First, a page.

London was chosen to host the 2017 world athletics championships on Friday after beating Doha for the right to stage the global track and field showpiece for the first time.

The International Association of Athletics Federations (IAAF) announced the decision after a head-to-head battle in which London won by 16 votes to 10 among the council members.

We've worked really hard for this, UK Athletics chief Ed Warner told Reuters. I'm the optimist in our camp and I've been optimistic all along.

London's bid team, including 2012 Olympics chief Sebastian Coe, Sports Minister Hugh Robertson, London Mayor Boris Johnson and former Olympic champion Denise Lewis, hugged each other after the decision was read out by IAAF president Lamine Diack.

I'm more than thrilled, said Sydney Games heptathlon champion Lewis. For me this is all about athletics and the legacy we needed for our sport, for the Olympic stadium and its life beyond 2012. This is the right result.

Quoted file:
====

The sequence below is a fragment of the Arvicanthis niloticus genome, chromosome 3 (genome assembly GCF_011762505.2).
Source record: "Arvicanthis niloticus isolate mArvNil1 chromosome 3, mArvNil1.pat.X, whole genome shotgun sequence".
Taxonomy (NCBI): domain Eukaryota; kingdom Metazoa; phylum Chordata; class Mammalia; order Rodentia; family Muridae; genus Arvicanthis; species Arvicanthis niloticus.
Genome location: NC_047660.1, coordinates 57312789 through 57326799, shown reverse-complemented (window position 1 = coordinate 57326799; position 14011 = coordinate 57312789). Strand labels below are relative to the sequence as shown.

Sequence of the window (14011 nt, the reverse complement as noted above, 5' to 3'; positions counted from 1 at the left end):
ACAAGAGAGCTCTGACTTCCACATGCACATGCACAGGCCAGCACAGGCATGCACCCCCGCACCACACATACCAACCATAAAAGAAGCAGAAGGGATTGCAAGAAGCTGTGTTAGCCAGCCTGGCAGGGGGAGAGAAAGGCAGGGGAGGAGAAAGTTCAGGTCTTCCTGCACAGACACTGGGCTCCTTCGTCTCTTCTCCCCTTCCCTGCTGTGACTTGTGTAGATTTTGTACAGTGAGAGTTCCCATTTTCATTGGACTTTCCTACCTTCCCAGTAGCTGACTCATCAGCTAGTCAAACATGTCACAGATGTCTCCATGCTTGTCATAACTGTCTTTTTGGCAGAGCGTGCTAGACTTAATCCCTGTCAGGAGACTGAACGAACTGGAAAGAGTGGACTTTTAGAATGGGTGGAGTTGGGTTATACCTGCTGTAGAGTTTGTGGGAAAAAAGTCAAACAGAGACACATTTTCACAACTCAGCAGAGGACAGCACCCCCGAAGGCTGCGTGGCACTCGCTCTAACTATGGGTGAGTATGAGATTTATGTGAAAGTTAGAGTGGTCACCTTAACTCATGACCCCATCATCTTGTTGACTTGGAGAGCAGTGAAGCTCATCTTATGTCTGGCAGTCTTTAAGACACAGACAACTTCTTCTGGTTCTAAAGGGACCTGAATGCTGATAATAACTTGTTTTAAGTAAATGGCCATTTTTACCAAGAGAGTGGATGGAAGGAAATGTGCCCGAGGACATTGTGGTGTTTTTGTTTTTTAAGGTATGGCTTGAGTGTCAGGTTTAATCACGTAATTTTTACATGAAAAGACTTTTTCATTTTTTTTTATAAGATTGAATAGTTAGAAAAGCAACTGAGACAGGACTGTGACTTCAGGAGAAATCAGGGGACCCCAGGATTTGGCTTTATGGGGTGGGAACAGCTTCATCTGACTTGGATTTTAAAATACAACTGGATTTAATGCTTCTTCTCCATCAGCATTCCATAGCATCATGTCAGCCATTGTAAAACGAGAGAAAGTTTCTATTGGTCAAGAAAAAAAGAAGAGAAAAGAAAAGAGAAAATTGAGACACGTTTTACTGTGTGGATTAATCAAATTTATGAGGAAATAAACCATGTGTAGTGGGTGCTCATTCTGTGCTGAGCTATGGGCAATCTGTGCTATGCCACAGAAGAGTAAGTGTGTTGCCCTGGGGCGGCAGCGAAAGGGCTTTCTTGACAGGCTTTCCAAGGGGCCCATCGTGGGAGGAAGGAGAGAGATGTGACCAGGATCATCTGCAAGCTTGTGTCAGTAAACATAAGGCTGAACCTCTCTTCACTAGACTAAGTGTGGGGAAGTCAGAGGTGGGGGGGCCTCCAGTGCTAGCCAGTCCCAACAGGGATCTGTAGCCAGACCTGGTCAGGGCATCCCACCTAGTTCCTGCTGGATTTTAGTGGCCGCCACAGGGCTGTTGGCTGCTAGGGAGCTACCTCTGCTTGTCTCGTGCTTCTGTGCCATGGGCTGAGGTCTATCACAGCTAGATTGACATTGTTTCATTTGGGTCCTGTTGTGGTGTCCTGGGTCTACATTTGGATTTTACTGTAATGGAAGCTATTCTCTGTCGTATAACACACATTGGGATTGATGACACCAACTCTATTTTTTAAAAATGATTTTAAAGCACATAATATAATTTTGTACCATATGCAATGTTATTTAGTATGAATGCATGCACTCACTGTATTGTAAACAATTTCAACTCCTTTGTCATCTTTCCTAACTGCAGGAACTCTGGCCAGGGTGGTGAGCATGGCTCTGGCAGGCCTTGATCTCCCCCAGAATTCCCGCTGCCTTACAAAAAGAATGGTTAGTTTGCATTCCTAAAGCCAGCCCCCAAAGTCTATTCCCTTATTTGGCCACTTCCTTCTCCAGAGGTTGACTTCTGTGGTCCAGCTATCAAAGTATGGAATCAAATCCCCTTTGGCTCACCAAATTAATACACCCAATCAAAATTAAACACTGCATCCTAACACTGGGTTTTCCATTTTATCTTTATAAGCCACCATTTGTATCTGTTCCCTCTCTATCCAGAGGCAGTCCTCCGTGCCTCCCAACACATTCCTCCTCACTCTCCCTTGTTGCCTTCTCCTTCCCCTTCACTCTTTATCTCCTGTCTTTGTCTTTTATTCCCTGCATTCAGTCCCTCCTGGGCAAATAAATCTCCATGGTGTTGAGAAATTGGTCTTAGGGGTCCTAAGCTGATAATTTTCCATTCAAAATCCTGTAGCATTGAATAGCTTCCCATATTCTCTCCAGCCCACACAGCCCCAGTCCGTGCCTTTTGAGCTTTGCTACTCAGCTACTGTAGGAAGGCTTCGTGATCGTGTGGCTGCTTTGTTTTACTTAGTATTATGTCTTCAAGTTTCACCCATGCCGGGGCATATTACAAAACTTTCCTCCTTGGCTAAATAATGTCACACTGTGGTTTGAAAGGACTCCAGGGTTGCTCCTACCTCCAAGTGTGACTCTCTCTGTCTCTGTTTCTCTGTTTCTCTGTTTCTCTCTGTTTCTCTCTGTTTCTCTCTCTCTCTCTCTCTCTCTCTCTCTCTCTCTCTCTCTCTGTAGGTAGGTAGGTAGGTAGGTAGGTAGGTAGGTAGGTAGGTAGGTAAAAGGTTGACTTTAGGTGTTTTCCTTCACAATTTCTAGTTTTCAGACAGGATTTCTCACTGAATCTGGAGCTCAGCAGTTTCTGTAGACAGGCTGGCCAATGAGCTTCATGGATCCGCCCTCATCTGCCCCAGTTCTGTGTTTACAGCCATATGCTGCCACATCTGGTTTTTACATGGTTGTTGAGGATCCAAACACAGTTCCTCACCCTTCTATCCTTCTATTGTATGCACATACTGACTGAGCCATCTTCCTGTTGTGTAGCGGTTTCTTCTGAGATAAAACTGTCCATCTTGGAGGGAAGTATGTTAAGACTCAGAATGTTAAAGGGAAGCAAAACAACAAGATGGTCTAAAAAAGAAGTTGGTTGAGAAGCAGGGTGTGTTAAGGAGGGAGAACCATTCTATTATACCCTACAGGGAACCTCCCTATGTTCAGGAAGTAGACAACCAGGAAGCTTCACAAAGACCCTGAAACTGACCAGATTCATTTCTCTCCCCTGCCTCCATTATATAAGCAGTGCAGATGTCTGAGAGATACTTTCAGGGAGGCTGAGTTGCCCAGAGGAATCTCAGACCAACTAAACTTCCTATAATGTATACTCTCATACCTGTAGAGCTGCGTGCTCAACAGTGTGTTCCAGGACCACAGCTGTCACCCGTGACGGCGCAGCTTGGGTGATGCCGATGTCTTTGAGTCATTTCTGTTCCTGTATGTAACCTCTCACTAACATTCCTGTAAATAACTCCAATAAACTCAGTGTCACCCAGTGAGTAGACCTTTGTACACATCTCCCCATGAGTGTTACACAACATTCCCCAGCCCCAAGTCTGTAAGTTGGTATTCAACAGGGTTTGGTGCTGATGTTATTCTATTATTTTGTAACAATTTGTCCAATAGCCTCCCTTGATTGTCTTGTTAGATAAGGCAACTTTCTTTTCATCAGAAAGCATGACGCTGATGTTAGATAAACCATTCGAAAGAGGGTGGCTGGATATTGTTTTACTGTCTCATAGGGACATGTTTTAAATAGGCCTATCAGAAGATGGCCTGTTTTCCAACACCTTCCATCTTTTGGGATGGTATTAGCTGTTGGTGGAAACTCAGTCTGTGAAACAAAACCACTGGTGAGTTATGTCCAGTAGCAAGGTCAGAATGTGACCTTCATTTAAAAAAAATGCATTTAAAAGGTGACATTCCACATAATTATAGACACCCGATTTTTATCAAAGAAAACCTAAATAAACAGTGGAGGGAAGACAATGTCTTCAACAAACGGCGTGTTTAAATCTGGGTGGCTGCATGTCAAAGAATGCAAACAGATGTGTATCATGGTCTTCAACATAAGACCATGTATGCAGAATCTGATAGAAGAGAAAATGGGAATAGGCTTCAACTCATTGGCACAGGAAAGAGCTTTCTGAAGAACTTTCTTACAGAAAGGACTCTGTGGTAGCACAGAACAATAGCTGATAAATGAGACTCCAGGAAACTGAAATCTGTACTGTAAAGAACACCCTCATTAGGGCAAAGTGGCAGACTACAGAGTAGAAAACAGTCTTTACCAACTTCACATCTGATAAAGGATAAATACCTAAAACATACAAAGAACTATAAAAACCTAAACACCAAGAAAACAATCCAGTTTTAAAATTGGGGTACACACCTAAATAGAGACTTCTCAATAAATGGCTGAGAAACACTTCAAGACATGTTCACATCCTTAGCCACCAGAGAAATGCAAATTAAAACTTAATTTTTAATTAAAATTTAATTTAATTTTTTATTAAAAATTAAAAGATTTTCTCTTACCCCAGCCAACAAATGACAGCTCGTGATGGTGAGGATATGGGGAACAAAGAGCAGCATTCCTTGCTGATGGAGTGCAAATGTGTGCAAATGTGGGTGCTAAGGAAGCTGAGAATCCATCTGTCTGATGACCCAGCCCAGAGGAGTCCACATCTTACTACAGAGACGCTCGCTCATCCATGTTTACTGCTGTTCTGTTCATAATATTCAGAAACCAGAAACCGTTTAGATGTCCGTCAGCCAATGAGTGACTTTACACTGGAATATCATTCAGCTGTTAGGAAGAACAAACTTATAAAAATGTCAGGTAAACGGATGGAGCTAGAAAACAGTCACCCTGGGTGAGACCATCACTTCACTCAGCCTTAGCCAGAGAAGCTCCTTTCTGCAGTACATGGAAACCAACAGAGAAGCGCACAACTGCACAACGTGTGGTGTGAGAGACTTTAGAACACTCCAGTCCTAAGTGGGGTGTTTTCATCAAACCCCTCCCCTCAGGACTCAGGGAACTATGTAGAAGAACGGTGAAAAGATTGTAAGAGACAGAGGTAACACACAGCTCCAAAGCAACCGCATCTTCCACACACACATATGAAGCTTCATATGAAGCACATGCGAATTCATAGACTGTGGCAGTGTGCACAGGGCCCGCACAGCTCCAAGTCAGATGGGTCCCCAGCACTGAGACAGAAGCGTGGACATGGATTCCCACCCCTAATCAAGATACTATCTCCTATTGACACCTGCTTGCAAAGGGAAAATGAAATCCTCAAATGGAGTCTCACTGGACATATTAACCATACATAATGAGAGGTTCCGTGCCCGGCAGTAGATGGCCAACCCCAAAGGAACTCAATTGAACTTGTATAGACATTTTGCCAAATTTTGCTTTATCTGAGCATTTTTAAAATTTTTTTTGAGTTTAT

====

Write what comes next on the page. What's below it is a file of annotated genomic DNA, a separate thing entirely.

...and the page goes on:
It has been a team effort. To win something like this you rely on everyone to do a great presentation, we worked hard... we knew London had great strength and I think those are the things that outweighed (Doha's bid) in the end.

Both bids had very different messages, with London urging the governing body to bring the showpiece back to its traditional heartland and fan base while Doha proclaimed the Middle East was a ripe new market that would help the IAAF grow track and field and safeguard the global appeal of the sport.

CASH INCENTIVES

Oil-rich Qatar, which will host the 2022 soccer World Cup finals, offered the IAAF huge cash incentives totalling over $236 million (146 million pounds) as part of their bid.

It proposed underwriting an $80 million budget for the event, spending $120 million on construction, $29 million on guaranteeing sponsorship for all events leading up to 2017 and covering the $7.2 million prize fund for the championships.

London also offered to underwrite the prize money, while claiming it could raise $1 billion in sponsorship revenues.

Doha's bid committee vice-chairman and IAAF vice-president Dahlan Al-Hamad congratulated the victorious London team.

The main thing is that it was a fair battle, we wish them good luck and we believe that in sport there is winning and losing, but at the end of the day all of us are working for the good of the sport, he told Reuters in the lobby of the Fairmont Hotel where the IAAF Council held their vote.

I think we did all we could.

London and Doha were the only candidates. The 2013 championships will be staged in Moscow with Beijing hosting the showpiece event two years later.

(Reporting by Justin Palmer, editing by Ken Ferris)